Online Community vs. Social Media

There are a lot of thoughts floating in the digital ether about online communities and social media. Those thoughts often collide in confusing ways. Some folks – most perhaps – think that managing an online community is the same as working in social media. While an online community is built off a social media platform, the role of a social media manager and an online community manager are much different.

In essence an online community is a collection of people with a common interest, or set of values. They meet online to think and share together. It could be for moral support (a community of military moms), or it could be a group of digital gaming fanboys. Or it could be a bunch of people who like the idea of being completely anonymous online.

A community manager then would be the person who corrals the community, keeps them on track. Welcomes new members and shows them around. Moderates content. Curates content that will be of interest to the community. Queue up new features that the community needs/wants. Manage the Terms and Conditions. Set up in-person meetups. And in many cases these community managers also focus on growing the community through outreach and marketing. But their goal is usually built around making the community a meaningful place to hang out. They are focused on strengthening the network of community members and ensuring that there is content that drives them to engage and grow.

Some community managers do spend some time in a marketing capacity. Any community will have a certain churn rate so you need to fill the pipeline with a steady stream of new and engaged users. And that dovetails nicely with our next topic, social media. Social media is a couple things. One is that, in its most pure form, “social media” is a digital platform that allows real people to socialize with each other in a digital way. These folks create media (messages) that can be disseminated to others in the community or beyond. So in this definition, there is a tie-in with online communities: social media is a platform on which to build an online community.

Social media is also thought of as a collection of all the most popular social media platforms – Facebook, YouTube, Twitter, LinkedIn, Digg, Tumblr, etc. Often times businesses will look at all these channels and see the great potential for marketing their products or building brand equity. So, these firms will hire a “social media manager” to handle devising and implementing a social media strategy. Sound like marketing and PR? It is. It could also be building an online community around a brand. But these social media managers are first and foremost interested in brand equity and usually that means selling more stuff. Online community managers, on the other hand, are interested in building relationships – stronger ties among their community members.



  1. I totally agree with your point that social media and community are very different. But I think that good community management done on behalf of a brand, ie. marketing, has the same goals as community management around a topic of interest, done for love.

    Both are interested in “building relationships – stronger ties amongst their community members”. But in a marketing context, those stronger relationships are built in the context of a brand.

    So I think you’re right. But only because most social media marketing is short-sighted and acts like broadcast marketing. Marketers have a lot to learn from community management.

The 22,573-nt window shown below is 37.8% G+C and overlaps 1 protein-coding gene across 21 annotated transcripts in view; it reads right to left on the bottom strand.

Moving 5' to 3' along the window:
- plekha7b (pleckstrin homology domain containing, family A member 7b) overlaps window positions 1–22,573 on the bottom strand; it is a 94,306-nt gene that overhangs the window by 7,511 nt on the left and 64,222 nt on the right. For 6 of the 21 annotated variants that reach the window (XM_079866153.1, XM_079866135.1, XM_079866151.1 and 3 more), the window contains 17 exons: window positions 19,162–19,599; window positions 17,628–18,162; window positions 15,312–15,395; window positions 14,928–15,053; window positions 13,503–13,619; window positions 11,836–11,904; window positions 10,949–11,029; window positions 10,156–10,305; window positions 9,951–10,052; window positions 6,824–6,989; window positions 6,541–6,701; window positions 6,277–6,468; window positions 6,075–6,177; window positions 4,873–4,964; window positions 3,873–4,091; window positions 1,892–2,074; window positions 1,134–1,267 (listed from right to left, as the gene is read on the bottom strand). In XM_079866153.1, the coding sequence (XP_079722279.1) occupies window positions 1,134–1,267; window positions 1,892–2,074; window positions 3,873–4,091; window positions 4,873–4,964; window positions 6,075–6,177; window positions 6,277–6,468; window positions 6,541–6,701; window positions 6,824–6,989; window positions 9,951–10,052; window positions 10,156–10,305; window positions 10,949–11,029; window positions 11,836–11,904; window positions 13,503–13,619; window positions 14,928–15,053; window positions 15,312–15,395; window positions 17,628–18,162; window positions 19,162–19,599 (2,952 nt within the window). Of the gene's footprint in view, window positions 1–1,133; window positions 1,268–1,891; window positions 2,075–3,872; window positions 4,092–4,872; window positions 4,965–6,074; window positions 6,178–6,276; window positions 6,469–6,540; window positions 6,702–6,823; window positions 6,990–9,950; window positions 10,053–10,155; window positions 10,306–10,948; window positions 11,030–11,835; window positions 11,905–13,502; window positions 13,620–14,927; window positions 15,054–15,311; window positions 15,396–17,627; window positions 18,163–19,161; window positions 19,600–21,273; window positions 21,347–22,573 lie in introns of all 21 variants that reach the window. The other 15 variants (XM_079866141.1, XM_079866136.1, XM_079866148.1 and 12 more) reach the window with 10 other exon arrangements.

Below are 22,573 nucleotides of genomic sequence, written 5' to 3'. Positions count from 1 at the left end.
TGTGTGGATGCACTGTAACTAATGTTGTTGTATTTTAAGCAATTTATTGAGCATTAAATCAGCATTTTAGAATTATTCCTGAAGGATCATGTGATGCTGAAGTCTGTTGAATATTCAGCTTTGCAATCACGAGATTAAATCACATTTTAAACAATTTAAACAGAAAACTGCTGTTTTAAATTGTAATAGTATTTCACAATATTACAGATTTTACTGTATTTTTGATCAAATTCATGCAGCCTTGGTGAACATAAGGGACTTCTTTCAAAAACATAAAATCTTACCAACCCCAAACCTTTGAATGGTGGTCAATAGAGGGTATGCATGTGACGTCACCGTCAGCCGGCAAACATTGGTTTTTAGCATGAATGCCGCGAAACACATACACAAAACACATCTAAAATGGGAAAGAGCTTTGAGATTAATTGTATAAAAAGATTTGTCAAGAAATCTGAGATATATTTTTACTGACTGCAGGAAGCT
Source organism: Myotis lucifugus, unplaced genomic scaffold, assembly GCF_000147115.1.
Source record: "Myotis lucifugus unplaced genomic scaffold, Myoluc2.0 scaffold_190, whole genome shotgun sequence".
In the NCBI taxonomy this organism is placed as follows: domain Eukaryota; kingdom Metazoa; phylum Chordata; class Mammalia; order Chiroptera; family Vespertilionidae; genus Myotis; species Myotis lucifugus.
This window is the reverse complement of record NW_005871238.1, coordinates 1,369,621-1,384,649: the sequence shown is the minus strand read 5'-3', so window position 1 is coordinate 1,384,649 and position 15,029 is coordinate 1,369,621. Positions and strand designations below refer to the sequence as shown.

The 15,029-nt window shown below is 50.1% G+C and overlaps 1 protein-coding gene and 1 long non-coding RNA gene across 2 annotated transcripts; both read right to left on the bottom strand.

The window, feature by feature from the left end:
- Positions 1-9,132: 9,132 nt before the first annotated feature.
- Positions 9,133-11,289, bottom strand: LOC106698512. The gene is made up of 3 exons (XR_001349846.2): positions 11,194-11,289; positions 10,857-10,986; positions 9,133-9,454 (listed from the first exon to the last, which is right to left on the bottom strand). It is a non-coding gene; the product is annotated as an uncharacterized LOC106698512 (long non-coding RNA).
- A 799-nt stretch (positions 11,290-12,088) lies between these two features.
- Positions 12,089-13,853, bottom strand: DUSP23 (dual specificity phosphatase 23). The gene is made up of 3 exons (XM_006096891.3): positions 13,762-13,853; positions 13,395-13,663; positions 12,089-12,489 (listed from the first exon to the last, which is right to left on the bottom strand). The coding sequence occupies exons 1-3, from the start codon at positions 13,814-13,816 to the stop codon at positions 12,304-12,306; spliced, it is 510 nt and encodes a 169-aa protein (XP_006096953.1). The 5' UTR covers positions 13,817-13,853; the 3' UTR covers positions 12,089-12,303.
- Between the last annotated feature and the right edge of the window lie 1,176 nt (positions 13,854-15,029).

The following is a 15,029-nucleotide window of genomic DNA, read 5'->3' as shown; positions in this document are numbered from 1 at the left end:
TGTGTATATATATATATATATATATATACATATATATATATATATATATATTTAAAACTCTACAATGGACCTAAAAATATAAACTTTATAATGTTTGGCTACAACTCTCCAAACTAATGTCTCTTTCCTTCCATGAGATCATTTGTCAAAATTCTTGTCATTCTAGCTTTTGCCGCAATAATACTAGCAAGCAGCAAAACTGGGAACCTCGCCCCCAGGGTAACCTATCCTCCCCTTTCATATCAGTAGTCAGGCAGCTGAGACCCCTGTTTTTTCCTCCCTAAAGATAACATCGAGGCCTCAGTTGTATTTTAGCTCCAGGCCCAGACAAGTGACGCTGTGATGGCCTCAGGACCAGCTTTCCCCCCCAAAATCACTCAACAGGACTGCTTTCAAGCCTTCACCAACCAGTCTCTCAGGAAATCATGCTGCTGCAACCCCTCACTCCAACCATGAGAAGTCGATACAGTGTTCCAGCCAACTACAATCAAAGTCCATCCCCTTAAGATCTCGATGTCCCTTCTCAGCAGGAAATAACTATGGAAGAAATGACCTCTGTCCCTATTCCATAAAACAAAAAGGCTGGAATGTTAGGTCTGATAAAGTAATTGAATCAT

2. Thanks for the comment. I love other ideas on this somewhat vague topic. What I don’t spell out here is the notion of relationships and community built on commerce, versus those built on collaboration. I think the distinction is a crucial one because it defines the type and more importantly the depth of relationship that is possible.

    And yes, marketers are still digging out of the trenches of mass-media marketing. Community management (i.e. community building) is still a fairly new topic in the context of social media. I think I wrote this post mostly because I see so many “community managers” who are simply posting stuff to a facebook page and saying “Click my junk!” (a terms I heard from @jasonfalls, who attributed it to @AmberCadabra).

  3. Good differentiation based on objectives. It is important to make this distinction and there is a great deal of confusion around this. Our company provides online communities for associations and I often find association staff and members that are turned off by public groups that call themselves communities but are really more interested in advertising.
    Don’t get me wrong, Facebook is great advertising and associations need advertising; but their members want community.

  4. Thanks for the comment Bob. I was sensing a lot of confusion when I originally wrote it. There are so many online “communities” that are not collaborating and sharing information with one another.

    Community by definition (Robert Putnam’s) requires an exchange of social capital. That doesn’t happen in a commerce-oriented online community (i.e. Coke or Ford’s Facebook page). Advertising, brand-building, and selling more product is their main objective. It’s an exchange of economic capital more than anything.

    But you’re right. Facebook can be an integral component of any organization’s marketing efforts. You need to get the word out on your work, and Facebook is a huge network to tap into for that. It’s a broadcasting platform that organizations and brands can use to socialize their messages across member’s (fan’s) social graphs. But it’s hard for me to say that equates to community.

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